Over lunch the other day they were telling tales of The Great Beer Raid at Resurrection Ale House, the tidy, good-eating, "neighborhood beer bistro" at 24th and Gray's Ferry.
Most excitement the place had seen since it opened last year. The grist of urban legend. And on the eve of Philly Beer Weekend, no less, the mini-beer fest starting tomorrow, previewing the city's big-daddy Beer Week in June.
"They came in with axes!" a Resurrection staffer offered wide-eyed, trying for a rise out of a guy having a burger.
Well, not quite. The squad of liquor enforcement officers (they're a plainclothes unit of State Police, but not troopers) didn't carry axes.
But they packed regulation heat. And for a moment last Thursday afternoon, it was unclear what was going down. They asked the bartender to step away from the bar. Then they stepped in.
Four of them; same as the number of patrons (whom the owner bought a free round as the raid unfolded).
After four hours, the enforcers carted out nearly 200 bottles of beer.
At Resurrection's sister pubs the scene was the same. At Memphis Taproom, the craft-beer shrine in Port Richmond, out came one-sixth of a keg and more than 100 bottles; at Local 44, the West Philly gastropub, three small kegs.
The impetus? Acting on a complaint, the officers were checking out, yes, the beer's registration papers.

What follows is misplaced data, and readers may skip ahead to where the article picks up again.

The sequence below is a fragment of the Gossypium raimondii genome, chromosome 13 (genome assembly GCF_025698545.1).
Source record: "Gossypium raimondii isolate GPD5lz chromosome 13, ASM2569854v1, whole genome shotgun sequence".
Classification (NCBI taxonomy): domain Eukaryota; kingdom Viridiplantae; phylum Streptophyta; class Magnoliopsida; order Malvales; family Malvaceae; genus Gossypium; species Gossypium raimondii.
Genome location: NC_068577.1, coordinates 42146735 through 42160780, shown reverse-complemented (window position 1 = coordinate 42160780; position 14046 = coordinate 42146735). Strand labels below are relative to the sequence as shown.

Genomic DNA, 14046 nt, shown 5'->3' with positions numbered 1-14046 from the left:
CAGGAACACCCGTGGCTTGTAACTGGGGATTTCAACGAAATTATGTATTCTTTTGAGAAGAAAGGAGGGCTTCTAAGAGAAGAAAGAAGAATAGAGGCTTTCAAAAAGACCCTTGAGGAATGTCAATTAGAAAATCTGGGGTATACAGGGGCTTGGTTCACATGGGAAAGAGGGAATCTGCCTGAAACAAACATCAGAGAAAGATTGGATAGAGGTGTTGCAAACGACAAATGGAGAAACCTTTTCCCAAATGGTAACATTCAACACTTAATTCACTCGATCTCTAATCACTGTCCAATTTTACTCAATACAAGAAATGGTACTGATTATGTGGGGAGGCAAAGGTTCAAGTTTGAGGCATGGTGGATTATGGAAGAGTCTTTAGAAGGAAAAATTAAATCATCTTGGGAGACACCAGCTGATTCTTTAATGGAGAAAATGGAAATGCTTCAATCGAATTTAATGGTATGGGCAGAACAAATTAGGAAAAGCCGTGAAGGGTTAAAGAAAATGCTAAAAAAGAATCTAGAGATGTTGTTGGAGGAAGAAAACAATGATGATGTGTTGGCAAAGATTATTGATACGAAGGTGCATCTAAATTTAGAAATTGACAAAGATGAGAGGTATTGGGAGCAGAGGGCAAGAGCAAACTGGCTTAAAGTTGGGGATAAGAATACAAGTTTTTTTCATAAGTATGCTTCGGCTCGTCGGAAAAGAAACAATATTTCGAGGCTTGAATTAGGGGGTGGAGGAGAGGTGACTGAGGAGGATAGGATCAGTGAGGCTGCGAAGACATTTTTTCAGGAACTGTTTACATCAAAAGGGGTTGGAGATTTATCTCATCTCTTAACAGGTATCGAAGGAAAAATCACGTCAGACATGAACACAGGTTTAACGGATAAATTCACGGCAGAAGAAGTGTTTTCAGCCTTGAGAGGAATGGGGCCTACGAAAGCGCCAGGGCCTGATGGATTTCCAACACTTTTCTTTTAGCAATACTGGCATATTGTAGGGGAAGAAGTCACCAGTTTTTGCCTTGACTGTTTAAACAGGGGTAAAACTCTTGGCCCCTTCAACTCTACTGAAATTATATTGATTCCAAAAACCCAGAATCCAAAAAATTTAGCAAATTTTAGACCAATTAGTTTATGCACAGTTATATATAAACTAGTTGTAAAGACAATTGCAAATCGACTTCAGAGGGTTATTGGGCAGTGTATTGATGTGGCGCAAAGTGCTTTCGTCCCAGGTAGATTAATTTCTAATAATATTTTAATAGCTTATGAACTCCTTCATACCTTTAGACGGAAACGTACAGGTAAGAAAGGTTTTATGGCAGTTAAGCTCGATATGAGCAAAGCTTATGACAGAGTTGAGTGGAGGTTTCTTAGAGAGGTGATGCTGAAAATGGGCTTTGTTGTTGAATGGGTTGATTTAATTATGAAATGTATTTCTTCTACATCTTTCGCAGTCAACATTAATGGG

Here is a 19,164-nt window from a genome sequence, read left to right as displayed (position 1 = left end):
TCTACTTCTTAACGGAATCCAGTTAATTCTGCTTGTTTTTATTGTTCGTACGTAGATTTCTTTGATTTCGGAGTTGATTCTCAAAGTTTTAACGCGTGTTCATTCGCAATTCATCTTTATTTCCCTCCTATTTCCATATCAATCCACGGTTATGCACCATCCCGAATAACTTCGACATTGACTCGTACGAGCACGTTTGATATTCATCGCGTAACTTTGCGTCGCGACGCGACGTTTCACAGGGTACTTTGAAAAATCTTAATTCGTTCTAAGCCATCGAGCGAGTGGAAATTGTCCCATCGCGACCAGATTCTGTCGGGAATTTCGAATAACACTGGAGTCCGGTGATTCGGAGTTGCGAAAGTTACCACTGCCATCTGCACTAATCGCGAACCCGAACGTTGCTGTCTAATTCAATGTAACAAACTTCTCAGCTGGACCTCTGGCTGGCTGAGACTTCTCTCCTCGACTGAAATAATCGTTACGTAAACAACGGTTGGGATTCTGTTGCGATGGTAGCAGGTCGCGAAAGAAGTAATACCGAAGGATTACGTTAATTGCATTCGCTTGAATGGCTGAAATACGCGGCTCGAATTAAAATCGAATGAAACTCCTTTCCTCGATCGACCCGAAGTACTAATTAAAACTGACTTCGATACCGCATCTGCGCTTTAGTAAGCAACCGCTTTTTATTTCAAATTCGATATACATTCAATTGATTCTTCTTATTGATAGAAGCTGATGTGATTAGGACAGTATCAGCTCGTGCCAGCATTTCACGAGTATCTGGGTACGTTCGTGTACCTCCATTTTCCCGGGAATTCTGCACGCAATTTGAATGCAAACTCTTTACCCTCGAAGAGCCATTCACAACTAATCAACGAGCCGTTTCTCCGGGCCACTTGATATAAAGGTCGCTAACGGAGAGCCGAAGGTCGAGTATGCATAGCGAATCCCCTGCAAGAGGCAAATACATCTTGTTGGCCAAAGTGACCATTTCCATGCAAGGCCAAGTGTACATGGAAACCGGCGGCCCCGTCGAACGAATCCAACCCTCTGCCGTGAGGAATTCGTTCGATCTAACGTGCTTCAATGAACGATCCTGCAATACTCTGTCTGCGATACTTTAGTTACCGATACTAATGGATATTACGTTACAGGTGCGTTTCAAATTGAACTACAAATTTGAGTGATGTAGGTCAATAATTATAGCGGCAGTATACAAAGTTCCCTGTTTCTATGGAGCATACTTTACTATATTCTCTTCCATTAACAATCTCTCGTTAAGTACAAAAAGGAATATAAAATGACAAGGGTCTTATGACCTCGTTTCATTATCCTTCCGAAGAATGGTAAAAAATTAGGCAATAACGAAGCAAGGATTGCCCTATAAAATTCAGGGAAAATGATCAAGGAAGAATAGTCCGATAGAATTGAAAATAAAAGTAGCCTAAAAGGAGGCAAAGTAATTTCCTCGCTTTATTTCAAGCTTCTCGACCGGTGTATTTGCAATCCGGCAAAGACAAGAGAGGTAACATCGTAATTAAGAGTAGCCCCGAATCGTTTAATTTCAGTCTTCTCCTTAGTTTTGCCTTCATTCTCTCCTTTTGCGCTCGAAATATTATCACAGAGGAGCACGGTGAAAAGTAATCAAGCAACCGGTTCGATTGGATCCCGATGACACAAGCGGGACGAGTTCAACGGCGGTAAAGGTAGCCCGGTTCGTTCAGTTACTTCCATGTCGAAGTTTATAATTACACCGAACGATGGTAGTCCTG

Their main job is to crack down on drug and nuisance bars, and some teen drinking.
But registration papers?
If you've never heard of a beer registration, you've got company: People who work for the state's Liquor Control Board say they'd never heard of such a bust themselves.
But there is such a thing, right there in Section 445 of the byzantine state liquor code. Brewers and importers must register every new variety with the Liquor Control Board, and pay a $75 fee.
Harrisburg enforcement officials say the reason is to protect consumers. How else to know whether the beer is from Victory (legit) or a backyard home-brewer (not)?
The list, as the craft beer revolution has flowered, now runs to 45 pages. (Flowered and borne fruit: As big brands lagged last year, independent U.S. brewers saw a robust 10 percent jump in sales.)
Leigh Maida and Brendan Hartranft, who own all three bars, argue that since they bought the beer in question from licensed wholesalers and paid taxes, they assumed it was, so to speak, kosher.
Some of it, even by the bureau's own double-checking, was. Monk's Cafe Flemish Sour Ale, for instance, was registered neat and clean. (The red-faced bureau returned it to the bars Tuesday.)
Some of the other stuff was still being checked out. But bureau director John Lutz was clearly feeling the heat.
Any legal burden would fall more heavily on the distributor or importers than the bar, he said. The raid wasn't knee-jerk, he said - agents had checked out the validity of the complaint on previous visits.
But the tide was running in Resurrection's favor. The enforcers were being called on the carpet. A key lawmaker called the raid "ridiculous."
By midweek, Sgt. William La Torre, whose state police team conducted the raids, was feeling like the victim: "It's not like we went in there with militia gear, or Uzis," he said.
For the black eye that The Great Beer Raid gave to the liquor enforcement apparatus, they might as well have.